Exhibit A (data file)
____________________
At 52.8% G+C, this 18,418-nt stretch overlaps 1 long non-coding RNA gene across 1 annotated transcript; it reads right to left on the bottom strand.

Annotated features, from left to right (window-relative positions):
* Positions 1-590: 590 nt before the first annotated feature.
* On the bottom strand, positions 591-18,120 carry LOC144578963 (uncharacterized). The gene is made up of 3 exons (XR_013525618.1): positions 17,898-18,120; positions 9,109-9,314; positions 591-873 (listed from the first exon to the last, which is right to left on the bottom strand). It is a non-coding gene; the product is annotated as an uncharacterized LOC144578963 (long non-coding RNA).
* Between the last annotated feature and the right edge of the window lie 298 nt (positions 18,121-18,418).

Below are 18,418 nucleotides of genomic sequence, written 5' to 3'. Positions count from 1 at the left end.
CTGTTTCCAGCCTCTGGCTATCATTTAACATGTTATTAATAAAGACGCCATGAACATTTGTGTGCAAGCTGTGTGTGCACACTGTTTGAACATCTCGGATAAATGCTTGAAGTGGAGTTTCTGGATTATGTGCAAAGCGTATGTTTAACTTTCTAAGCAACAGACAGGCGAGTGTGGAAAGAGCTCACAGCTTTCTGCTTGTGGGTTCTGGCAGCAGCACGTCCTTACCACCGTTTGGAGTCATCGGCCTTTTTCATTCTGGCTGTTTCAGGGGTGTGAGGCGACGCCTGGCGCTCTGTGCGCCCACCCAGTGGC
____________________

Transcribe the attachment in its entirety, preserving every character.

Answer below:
At 52.8% G+C, this 18,418-nt stretch overlaps 1 long non-coding RNA gene across 1 annotated transcript; it reads right to left on the bottom strand.

Annotated features, from left to right (window-relative positions):
* Positions 1-590: 590 nt before the first annotated feature.
* On the bottom strand, positions 591-18,120 carry LOC144578963 (uncharacterized). The gene is made up of 3 exons (XR_013525618.1): positions 17,898-18,120; positions 9,109-9,314; positions 591-873 (listed from the first exon to the last, which is right to left on the bottom strand). It is a non-coding gene; the product is annotated as an uncharacterized LOC144578963 (long non-coding RNA).
* Between the last annotated feature and the right edge of the window lie 298 nt (positions 18,121-18,418).

Below are 18,418 nucleotides of genomic sequence, written 5' to 3'. Positions count from 1 at the left end.
CTGTTTCCAGCCTCTGGCTATCATTTAACATGTTATTAATAAAGACGCCATGAACATTTGTGTGCAAGCTGTGTGTGCACACTGTTTGAACATCTCGGATAAATGCTTGAAGTGGAGTTTCTGGATTATGTGCAAAGCGTATGTTTAACTTTCTAAGCAACAGACAGGCGAGTGTGGAAAGAGCTCACAGCTTTCTGCTTGTGGGTTCTGGCAGCAGCACGTCCTTACCACCGTTTGGAGTCATCGGCCTTTTTCATTCTGGCTGTTTCAGGGGTGTGAGGCGACGCCTGGCGCTCTGTGCGCCCACCCAGTGGC